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Saturday evening stargazers were treated to one of the trippiest natural phenomenons Earth has to offer: a naked eye-visible aurora borealis. The "northern lights," as they are often called, originate with our sun. Solar storms that occur there emit streams of charged particles which help to trigger the unusual light show once they reach Earth. SEE ALSO: The mystery of panda's fur color is finally solved The magnetic fields emanating from our north and south poles pull the charged particles down into our upper (and sometimes lower) atmosphere, where some of them collide with the neutral particles that reside there. The result of this collision is a beautiful glowing sky, though it's usually visible only at higher latitudes. In the Northern Hemisphere it's an "aurora borealis" and in the Southern Hemisphere it's an "aurora australis." Saturday evening's aurora borealis extended further south than is normal for these events, which meant it was visible in the northern U.S., Canada, and parts of Europe. It was the result of the sun spitting out a large burst of plasma on May 23, an event referred to as a Coronal Mass Ejection (CME). The internet expressed its thanks for the cosmic light show in the only way it knows how: social media shares enhanced by stunning photography. WOW! Northern Lights seen tonight from Cape Cod, Massachusetts. Photo credit: Chris Cook. #Aurora #NorthernLights pic.twitter.com/H5FgEuoyVx — Mark Tarello (@mark_tarello) May 28, 2017 2 quick pics from tonight from the backyard near Chatsworth ON. #northernlights #aurora #greycounty #ShareYourWeather #Auroraborealis pic.twitter.com/K8fLBhKEGQ — Shelley Jackson (@sjacksondesign) May 28, 2017 An amazing show in the sky, near #Calgary, 3:30am#yyc#Aurora #Auroraborealis #northernlights #Canada #Canada150 pic.twitter.com/lrV0Jv3zSR — Dena Barmas (@denabarmas) May 28, 2017 What an awesome night, got the see the #NorthernLights just outside of #Omaha on the NE/IA border near Honey Creek, IA #newx, #iawx #aurora pic.twitter.com/7Y65PfJfpJ — Brad Williams Photo (@bradwphoto) May 28, 2017 Directly overhead in the Big Dipper, naked eye visible. ?corona? #northernlights #aurora #solarstorm #northerniowa pic.twitter.com/nC1HSCw97s — Diana Hayungs (@diana_hayungs) May 28, 2017 The #NorthernLights can be seen in #Finland200 days a year from August to April. #MondayMotivationpic.twitter.com/FgktyaZfK1 — Tom Hall ☘ (@TomHall) May 22, 2017 Quick edit from tonight's #aurora show. Just W of Bismarck, ND @TamithaSkov @_SpaceWeather_ @AuroraMAX @NorthDakota @spann #northernlights pic.twitter.com/c4ttb70it5 — Zachary Hargrove (@Zargrove) May 28, 2017 Just as the #northernlights peaked tonight, clouds moved in in Maine. Would have been awesome. @TamithaSkov @Aurora_Alerts @NorthLightAlert pic.twitter.com/P0cenkGfVe — Barbie West (@12truewest) May 28, 2017 Epic #aurora show overnight over #LakeHuron seen just hours ago from #SaugeenShores, Ontario // 05-20-2017 4:09AM @stormhour #northernlights pic.twitter.com/pjQIIq0OD4 — Scott Rock (@scottrockphoto) May 20, 2017 The #northernlights really put on a show tonight in Menahga, MN! pic.twitter.com/uGYhBw8K8J — Dani☽ (@danijpeterson) May 28, 2017 I could go on and on. There are so many beautiful photos, videos, and GIFs to look at this morning. Find more on Twitter under the #auroraborealis and #northernlights hashtags. With additional reporting by Miriam Kramer. WATCH: Coating yourself in fish scales could be the answer to burn recovery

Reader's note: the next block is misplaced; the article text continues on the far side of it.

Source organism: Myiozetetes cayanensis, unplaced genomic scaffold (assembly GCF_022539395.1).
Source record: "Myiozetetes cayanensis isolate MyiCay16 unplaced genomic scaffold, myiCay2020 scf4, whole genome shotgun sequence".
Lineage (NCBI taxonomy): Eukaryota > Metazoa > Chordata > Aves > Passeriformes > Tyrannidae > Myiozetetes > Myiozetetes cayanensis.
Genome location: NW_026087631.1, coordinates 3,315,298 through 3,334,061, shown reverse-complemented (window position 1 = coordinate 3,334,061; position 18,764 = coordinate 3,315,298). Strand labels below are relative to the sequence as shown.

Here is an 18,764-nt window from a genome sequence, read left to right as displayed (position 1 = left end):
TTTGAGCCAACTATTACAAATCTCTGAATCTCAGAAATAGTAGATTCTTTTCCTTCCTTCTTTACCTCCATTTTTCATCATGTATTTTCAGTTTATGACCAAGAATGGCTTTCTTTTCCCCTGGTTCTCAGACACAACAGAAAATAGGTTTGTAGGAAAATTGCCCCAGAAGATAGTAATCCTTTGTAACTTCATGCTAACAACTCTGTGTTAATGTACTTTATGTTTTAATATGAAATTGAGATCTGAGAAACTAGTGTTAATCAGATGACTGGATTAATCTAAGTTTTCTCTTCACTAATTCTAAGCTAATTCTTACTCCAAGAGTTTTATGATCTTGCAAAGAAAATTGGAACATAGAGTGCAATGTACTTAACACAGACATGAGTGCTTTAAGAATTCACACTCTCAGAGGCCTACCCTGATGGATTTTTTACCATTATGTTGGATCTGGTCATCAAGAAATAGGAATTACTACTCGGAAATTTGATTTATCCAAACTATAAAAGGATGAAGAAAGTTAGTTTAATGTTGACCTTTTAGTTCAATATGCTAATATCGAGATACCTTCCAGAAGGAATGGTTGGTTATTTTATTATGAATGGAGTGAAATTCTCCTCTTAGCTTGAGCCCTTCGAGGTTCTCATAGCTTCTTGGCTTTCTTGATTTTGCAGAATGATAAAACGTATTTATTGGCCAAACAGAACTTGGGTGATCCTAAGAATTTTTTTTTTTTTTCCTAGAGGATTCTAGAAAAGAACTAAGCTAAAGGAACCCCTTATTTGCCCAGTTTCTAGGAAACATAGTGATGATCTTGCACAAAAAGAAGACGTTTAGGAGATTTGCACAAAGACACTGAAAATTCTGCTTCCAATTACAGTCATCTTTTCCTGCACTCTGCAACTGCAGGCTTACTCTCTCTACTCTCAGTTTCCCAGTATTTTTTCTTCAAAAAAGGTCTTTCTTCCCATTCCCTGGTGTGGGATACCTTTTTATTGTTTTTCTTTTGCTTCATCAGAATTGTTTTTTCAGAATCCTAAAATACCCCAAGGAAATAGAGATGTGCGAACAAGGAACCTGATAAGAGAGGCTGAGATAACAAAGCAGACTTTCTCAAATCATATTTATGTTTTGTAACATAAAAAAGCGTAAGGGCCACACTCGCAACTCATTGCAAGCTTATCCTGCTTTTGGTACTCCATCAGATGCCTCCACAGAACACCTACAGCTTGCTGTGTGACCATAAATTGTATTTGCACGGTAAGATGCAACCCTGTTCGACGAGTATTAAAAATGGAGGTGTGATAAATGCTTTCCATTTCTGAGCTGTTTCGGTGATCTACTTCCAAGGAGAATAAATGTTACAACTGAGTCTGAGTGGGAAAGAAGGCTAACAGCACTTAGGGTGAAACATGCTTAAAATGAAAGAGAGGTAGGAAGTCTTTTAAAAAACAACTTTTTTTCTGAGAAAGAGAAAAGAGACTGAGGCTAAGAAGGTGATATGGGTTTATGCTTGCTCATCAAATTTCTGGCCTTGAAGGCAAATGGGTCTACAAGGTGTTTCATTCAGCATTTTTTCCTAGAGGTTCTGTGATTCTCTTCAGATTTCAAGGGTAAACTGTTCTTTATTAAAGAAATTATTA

By Ian Simpson WASHINGTON (Reuters) - The reluctance of U.S. federal regulators to require operators of nuclear reactors to spend $5 billion to enhance the security of spent fuel rods stored underground threatens the country with a potential catastrophe, scientists warned on Friday. The Nuclear Regulatory Commission greatly underestimated the risk and potential contamination of a nuclear waste fire triggered by a quake or a planned attack, experts writing in the journal "Science" said. In 2014, the NRC found the chance of a disaster caused by leaving radioactive waste in storage pools was too remote to warrant the cost of moving it to safer dry casks.